Sakagura

££££
Japanese

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About Sakagura

SquareMeal Review

Bronze Award

Planting itself on Heddon Street, this concept comes from the man who brought you Shoryu Ramen, Tak Tokumine. Partnering with two-Michelin-starred sushi haven The Araki (the home of sushi master Mitsuhiro Araki), Sakagura offers the same renowned, authentic Japanese cuisine but in a more accessible, relaxed setting aimed at a young crowd and spread over two floors. Beneath the ground floor’s intimate booths and saké bar, you’ll find an 11-seater kappo bar (a Japanese-style chef’s table similar to The Araki’s). Moodily decorated in dark woods, copper, brass and textured concrete, Sakagura’s aim is to represent thoroughly traditional Japanese cuisine, aka ‘washoku’. The menu therefore incorporates a range of yakitori, sushi, sashimi and bento boxes, as well as Wagyu steak and lobster, which is served on a shichirin (charcoal grill). More down-to-earth options include hand-pulled udon and soba noodles. There is, of course, a list of saké-based cocktails: the Karai Saké blends chilli-infused saké with silver Tequila, agave syrup and grated ginger. Japanophiles, this is where you belong.

 

Good to know about Sakagura

Average Price
££££ - £30 - £49
Cuisines
Japanese
People
Group dining [8+]

Sakagura Also Offers

Sakagura
Private Group Dining
Christmas at Sakagura
Christmas Parties
Sakagura (bar)
Restaurant

Location for Sakagura

8 Heddon Street, London, W1B 4BS

Opening Times of Sakagura

Mon-Sun 12N-3pm 5-11pm (Thurs-Sat -12M Sun -10.30pm)

Reviews of Sakagura

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2 Reviews
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Ms/Mrs. Amy M

Nice, upmarket Japanese that won't break the bank.
14 August 2017
As a complete Nipponophile and someone who would happily survive solely on sushi, I try to limit my visits to the flashier restaurants, knowing that most Japanese places are much more expensive than a western peer. My friend and I were going for a nice girly dinner and had booked a table for two, this increased to five, literally 10 minutes before we were due. Initially, they were going to cram us into a booth as it was a busy Thursday night, but they did manage to accommodate us on a much more commodious table even before we got our drinks. The menu offers something for everyone from Wagyu steaks to Robata to Sushi. Let’s start with the sushi. I ordered the omakase selection, which is circa 16 pieces for £39, a little pricey, but they were exquisite. The tuna was fatty and yielding, the sea bream lovely and buttery, completed with perfectly done eel. My companion had a super Wagyu steak served deliciously pink and chargrilled on the outside, offering a lovely level of smokiness and I am reliably informed that the Black Cod Tonkotsu Ramen is spectacular. (It’s a limited-edition special on the menu, so go and try it immediately before you miss it). They have a great sake list and they will steer you right in your selection without breaking the bank. The service was efficient and unintrusive, if not a little inattentive when our drinks were running low. This place is a great addition to Heddon Street.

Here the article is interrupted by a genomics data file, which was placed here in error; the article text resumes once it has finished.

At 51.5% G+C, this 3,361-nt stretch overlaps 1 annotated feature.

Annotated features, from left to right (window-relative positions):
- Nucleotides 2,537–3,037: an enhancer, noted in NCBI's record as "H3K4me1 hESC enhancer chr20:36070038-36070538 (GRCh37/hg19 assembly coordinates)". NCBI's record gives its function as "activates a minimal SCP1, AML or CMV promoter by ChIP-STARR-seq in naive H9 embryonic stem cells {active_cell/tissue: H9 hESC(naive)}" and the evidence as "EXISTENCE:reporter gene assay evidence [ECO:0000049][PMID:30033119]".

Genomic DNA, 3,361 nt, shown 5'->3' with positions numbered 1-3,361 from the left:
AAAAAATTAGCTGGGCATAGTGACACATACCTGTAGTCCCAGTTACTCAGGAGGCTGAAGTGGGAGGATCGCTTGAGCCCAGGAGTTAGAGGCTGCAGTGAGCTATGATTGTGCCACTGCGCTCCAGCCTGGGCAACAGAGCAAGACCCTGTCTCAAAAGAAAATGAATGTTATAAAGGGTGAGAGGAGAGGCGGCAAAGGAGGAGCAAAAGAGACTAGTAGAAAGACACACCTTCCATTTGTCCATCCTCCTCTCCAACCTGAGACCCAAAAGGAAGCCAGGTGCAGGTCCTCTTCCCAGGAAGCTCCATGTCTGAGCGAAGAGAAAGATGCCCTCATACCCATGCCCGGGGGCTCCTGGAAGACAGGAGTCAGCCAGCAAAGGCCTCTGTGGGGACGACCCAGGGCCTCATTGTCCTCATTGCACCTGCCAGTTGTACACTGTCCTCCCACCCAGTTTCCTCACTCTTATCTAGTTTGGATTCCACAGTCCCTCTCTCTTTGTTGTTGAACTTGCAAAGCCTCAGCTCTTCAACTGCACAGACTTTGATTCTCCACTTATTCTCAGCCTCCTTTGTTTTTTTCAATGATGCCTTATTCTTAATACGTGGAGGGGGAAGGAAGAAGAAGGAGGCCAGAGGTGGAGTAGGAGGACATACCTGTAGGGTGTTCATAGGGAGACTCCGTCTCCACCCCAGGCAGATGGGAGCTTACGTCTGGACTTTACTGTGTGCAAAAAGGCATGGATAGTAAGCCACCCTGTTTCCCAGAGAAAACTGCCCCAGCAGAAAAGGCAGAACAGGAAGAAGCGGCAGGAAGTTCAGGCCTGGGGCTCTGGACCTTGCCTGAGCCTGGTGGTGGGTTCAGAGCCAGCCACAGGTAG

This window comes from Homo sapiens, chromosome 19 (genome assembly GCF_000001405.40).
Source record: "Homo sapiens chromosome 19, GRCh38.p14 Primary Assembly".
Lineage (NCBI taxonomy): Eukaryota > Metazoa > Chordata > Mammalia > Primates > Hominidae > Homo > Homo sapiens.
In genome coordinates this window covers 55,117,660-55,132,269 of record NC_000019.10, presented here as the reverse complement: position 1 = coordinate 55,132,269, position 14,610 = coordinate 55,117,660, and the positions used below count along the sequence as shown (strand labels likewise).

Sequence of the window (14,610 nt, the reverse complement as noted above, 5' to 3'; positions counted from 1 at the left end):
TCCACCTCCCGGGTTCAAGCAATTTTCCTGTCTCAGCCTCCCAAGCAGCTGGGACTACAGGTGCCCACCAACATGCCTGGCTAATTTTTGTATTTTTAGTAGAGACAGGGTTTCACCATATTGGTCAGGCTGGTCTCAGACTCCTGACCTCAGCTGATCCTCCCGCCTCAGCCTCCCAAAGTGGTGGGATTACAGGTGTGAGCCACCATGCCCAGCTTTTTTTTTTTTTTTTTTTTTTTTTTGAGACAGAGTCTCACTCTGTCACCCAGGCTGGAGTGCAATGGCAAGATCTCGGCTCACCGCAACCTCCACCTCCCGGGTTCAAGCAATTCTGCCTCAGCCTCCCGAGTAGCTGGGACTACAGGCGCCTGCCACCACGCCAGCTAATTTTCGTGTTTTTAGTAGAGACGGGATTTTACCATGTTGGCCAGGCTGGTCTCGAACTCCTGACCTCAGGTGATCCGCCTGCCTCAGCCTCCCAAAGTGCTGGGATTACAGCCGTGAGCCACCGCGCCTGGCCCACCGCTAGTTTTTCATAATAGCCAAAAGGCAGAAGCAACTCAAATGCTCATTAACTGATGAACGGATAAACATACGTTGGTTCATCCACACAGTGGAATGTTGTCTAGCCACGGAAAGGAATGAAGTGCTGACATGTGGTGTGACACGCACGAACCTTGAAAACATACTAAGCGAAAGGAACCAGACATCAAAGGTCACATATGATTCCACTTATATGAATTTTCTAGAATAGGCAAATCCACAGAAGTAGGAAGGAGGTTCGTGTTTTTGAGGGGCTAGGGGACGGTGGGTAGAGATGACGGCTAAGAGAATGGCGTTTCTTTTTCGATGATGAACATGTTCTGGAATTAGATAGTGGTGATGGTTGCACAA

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Mr. Alex G

Show me something different
25 April 2017
Sakagura constitutes a recent addition to the self-styled Heddon Street ‘restaurant quarter’, located one block to the west of Regent’s Street. Given its location and the fact that it is the only Japanese offering here, it will probably do well enough. However, a recent visit was profoundly uninspiring. It’s hard to fault the décor of dark wood, copper and brass; all nice and modern and on-trend. There are also more intimate booths and dining bar downstairs where punters can watch the chefs in action. The service was also efficient in a classically unemotional Japanese way. Furthermore, the presentation of the food was first class, our bento boxes arranged as if they were works of art. However, Sakagura, singularly lacked atmosphere; what the food gained in aesthetics, it lost in taste and quantity; and, the prices aren’t cheap. Begin with the atmosphere. The music was loud and felt distinctly out of place on a weekday lunchtime. Maybe it gets better in the evening, but a more discerning policy in this respect is needed. Those dining on our visit were seated in a disparate way across the restaurant, spread out and isolated, magnifying the place’s relative emptiness. Again, a poor strategy, which could be rectified. Turning to the food and the portions in our lunchtime bento boxes bordered on the stingy; just three very small pieces of sashimi, for example. Moreover, if you are going to charge a £5 supplement for a miso black cod main, then at least make sure it comprises more than about two mouthfuls. The food was tasty, but far from ground-breaking. At this price point (£25; or clearly more if you want the cod or beef teriyaki), I would rather go to nearby Ikeda or Sakana-Tei. Neither may be as modern or as ‘cool’ as Sakagura, but they certainly do better food at this price point.
Food & Drink
Service
Atmosphere
Value

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